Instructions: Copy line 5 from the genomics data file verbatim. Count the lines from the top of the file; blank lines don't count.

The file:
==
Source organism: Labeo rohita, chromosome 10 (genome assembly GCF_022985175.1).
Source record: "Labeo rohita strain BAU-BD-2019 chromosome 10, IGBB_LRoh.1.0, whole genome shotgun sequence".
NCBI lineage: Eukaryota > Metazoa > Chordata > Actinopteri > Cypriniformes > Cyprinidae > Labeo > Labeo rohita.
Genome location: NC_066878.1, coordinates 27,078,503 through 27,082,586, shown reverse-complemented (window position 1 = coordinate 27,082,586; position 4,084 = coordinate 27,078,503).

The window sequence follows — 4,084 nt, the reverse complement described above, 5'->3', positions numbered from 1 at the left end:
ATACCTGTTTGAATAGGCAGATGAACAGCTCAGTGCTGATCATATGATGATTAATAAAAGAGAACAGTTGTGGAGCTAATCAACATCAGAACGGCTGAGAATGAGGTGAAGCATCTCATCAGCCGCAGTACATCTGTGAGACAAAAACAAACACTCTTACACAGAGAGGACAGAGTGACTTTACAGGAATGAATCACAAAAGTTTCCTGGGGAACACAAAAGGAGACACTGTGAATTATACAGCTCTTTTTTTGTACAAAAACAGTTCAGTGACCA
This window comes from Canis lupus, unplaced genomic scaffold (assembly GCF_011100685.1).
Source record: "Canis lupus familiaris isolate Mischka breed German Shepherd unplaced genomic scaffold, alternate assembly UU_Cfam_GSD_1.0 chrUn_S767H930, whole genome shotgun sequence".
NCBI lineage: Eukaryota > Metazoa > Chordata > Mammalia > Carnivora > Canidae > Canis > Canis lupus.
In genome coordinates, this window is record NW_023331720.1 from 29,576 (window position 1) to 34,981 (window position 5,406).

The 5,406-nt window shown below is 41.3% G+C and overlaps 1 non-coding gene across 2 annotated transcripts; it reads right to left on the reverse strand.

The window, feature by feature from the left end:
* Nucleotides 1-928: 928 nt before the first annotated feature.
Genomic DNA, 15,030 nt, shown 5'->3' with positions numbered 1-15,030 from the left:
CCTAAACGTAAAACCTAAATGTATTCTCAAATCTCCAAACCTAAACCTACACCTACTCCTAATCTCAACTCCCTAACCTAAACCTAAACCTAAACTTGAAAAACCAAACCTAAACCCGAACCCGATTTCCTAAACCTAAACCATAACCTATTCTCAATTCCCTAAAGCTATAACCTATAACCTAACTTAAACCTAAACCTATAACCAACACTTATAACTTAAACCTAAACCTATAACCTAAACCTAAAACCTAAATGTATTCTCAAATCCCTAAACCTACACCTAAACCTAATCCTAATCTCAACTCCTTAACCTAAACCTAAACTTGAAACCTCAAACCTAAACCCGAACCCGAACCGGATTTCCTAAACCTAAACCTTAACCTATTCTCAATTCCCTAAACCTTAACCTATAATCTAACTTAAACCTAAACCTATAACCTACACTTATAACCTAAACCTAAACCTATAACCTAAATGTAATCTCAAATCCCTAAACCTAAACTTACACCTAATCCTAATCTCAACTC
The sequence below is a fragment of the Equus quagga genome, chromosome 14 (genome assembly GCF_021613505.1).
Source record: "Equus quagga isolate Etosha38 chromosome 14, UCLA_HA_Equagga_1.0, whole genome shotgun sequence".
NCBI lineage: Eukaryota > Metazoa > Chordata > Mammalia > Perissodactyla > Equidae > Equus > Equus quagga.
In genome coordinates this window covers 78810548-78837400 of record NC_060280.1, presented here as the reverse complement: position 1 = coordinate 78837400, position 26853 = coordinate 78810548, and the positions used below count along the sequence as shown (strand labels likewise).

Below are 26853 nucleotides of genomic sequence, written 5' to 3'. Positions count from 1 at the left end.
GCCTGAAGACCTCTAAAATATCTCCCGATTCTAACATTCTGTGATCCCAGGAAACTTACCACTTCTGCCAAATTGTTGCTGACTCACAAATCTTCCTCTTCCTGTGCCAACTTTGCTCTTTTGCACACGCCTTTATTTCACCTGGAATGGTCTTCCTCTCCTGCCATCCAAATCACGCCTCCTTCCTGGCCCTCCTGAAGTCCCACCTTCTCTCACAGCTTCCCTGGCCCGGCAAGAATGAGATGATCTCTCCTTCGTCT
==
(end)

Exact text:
The window sequence follows — 4,084 nt, the reverse complement described above, 5'->3', positions numbered from 1 at the left end: